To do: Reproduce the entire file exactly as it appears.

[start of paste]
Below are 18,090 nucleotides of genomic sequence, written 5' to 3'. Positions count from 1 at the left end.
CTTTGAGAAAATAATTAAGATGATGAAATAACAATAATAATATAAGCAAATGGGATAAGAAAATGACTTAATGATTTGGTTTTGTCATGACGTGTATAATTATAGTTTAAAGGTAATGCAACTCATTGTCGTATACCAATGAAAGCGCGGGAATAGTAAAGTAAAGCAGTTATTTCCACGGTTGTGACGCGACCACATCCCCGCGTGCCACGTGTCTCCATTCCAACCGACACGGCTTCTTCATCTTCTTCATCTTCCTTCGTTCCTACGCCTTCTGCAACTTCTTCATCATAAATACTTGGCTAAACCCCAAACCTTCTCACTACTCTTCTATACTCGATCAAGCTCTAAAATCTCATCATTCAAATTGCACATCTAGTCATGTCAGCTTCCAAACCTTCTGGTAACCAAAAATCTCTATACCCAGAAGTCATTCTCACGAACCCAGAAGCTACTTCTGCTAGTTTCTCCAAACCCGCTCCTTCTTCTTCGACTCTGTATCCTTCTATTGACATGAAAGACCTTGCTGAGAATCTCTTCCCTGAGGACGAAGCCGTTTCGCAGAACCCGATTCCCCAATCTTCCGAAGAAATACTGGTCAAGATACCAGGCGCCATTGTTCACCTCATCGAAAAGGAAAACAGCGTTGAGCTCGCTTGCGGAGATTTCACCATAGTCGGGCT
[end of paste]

Below are 18,090 nucleotides of genomic sequence, written 5' to 3'. Positions count from 1 at the left end.
CTTTGAGAAAATAATTAAGATGATGAAATAACAATAATAATATAAGCAAATGGGATAAGAAAATGACTTAATGATTTGGTTTTGTCATGACGTGTATAATTATAGTTTAAAGGTAATGCAACTCATTGTCGTATACCAATGAAAGCGCGGGAATAGTAAAGTAAAGCAGTTATTTCCACGGTTGTGACGCGACCACATCCCCGCGTGCCACGTGTCTCCATTCCAACCGACACGGCTTCTTCATCTTCTTCATCTTCCTTCGTTCCTACGCCTTCTGCAACTTCTTCATCATAAATACTTGGCTAAACCCCAAACCTTCTCACTACTCTTCTATACTCGATCAAGCTCTAAAATCTCATCATTCAAATTGCACATCTAGTCATGTCAGCTTCCAAACCTTCTGGTAACCAAAAATCTCTATACCCAGAAGTCATTCTCACGAACCCAGAAGCTACTTCTGCTAGTTTCTCCAAACCCGCTCCTTCTTCTTCGACTCTGTATCCTTCTATTGACATGAAAGACCTTGCTGAGAATCTCTTCCCTGAGGACGAAGCCGTTTCGCAGAACCCGATTCCCCAATCTTCCGAAGAAATACTGGTCAAGATACCAGGCGCCATTGTTCACCTCATCGAAAAGGAAAACAGCGTTGAGCTCGCTTGCGGAGATTTCACCATAGTCGGGCT